PHOENIX -- It was clear early on Monday night that D-backs starter Josh Collmenter did not have his usual command, and that means trouble for the right-hander, who relies on hitting his spots and keeping hitters off balance in order to be successful.
Right from the start, though, the Giants made Collmenter work as he had to pitch out of a second-and-third-with-one-out situation in the first.
"I just wasn't making good pitches," Collmenter said after Arizona's 5-4 loss on Opening Night. "They just were getting too much of the plate, and if the changeups were down, they were still over the middle of the plate. I just wasn't able to pitch in to the lefties as well as I would have liked today."
Collmenter was able to limit the Giants to one run in the third by once again pitching out of a jam, and he repeated the feat in the fourth when he managed to pitch out of another jam without a run scoring.
But long innings like those take a toll on a pitcher, and eventually something has to give.
That's what happened in the fifth as the first three Giants hitters of the inning got hits. Finally with two on and two out, D-backs manager Chip Hale removed Collenter in favor of having southpaw Andrew Chafin face the left-handed-hitting Brandon Crawford.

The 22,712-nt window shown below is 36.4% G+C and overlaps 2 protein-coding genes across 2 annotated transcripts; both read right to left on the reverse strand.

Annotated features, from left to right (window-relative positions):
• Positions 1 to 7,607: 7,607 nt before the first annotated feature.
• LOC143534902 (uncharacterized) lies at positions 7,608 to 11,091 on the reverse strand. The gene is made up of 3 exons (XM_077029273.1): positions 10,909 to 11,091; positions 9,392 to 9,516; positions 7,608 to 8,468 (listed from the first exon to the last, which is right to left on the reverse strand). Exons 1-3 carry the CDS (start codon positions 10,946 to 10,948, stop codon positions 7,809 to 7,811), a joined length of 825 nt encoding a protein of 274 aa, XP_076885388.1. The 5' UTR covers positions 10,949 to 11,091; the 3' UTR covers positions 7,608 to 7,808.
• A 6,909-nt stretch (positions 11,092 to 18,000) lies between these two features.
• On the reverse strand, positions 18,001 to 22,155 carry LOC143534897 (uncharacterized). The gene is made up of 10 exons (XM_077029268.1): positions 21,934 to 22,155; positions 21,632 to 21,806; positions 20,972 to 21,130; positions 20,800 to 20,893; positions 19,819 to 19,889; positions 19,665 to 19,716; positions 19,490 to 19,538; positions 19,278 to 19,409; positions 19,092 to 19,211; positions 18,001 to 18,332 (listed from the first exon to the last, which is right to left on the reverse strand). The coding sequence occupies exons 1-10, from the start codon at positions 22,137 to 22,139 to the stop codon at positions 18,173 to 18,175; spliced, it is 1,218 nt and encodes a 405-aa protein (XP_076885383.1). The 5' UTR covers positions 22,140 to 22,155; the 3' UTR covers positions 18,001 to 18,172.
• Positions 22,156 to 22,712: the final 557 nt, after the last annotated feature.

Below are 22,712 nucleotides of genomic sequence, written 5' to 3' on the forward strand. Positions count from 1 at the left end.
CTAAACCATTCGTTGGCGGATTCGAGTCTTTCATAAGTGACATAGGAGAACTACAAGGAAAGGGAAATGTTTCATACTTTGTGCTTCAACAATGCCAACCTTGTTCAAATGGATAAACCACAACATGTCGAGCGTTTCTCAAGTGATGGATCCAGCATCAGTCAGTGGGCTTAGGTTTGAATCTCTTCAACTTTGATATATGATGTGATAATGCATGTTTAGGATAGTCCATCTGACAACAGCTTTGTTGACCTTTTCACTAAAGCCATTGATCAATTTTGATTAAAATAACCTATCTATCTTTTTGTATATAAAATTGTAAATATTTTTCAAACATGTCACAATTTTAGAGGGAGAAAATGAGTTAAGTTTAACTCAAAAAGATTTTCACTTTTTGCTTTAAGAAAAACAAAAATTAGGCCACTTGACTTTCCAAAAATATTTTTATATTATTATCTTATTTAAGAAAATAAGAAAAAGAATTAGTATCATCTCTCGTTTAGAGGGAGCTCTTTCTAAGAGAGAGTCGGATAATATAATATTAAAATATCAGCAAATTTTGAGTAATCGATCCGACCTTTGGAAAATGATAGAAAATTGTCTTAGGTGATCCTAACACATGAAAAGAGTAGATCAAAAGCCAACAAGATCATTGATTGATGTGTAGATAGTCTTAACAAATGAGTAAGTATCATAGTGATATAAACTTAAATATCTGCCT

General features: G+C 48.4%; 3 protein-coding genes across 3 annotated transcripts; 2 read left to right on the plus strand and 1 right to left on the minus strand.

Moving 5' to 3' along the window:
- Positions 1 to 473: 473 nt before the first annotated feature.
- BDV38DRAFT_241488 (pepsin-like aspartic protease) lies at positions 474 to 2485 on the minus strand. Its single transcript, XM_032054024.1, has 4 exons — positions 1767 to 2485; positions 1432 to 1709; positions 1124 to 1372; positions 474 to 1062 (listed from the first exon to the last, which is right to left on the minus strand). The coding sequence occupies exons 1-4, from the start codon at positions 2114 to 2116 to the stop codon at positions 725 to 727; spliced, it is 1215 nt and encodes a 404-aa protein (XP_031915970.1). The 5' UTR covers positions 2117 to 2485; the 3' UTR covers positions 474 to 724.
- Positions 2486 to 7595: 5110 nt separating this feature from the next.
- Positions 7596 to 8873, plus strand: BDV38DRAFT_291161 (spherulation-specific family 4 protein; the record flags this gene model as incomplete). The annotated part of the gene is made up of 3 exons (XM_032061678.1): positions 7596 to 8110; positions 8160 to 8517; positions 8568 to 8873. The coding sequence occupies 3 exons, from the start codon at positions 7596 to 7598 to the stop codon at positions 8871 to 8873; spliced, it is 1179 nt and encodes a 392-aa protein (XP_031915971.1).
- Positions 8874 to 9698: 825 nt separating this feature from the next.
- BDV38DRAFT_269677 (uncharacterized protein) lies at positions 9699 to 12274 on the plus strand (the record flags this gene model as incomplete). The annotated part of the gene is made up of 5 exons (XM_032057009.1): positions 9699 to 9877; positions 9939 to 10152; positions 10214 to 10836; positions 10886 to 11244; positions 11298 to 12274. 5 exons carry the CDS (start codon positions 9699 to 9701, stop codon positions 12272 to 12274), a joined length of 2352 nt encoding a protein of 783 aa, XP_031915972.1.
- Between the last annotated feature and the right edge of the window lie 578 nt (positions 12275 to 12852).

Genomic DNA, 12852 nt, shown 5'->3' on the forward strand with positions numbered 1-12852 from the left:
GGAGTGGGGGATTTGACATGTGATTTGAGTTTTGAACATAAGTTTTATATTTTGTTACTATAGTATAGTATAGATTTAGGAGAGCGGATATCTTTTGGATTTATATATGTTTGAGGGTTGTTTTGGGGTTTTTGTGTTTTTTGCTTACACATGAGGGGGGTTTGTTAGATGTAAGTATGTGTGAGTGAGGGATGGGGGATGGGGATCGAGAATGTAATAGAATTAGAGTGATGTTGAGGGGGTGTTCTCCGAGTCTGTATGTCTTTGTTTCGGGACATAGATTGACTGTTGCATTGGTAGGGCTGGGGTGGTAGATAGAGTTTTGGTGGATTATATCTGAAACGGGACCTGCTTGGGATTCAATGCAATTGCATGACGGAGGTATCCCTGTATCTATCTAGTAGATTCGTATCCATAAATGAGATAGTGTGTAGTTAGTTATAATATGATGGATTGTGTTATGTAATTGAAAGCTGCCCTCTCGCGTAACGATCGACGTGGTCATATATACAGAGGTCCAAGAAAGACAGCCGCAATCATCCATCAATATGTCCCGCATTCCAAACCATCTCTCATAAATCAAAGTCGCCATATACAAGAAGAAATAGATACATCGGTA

"He battled," Hale said of Collmenter. "He just got to the point where he was at 89 pitches. It didn't seem like he had a whole lot left. But Colly did a good job to limit the damage up until then. It's too bad. Those are his runners out there. You hate to have to take him out. He battled so much. Four and two-thirds and to throw 89 pitches is a lot."
Chafin hung a breaking ball to Crawford, who ripped a double to right, scoring two and giving the Giants a 5-1 lead.
"It spun a little bit," Chafin said. "I wanted to have a little bit more bite than that, but it didn't and he was able to put it in play."
The first three hitters in the Giants' lineup were particularly hard on Collmenter. Nori Aoki, Joe Panik and Angel Pagan combined to go 8-for-9 against Collmenter, and they scored four of the five runs he allowed.
"I wasn't as fine as I wanted to be," Collmenter said. "For me to be successful, I have to throw fastballs where I want them, and I was more all over the place than I'd like to be and got behind in some counts and had to make some pitches that they could put the bat on, and they did that. Sometimes they blooped them in, sometimes they hit them well. I just didn't keep them off balance enough."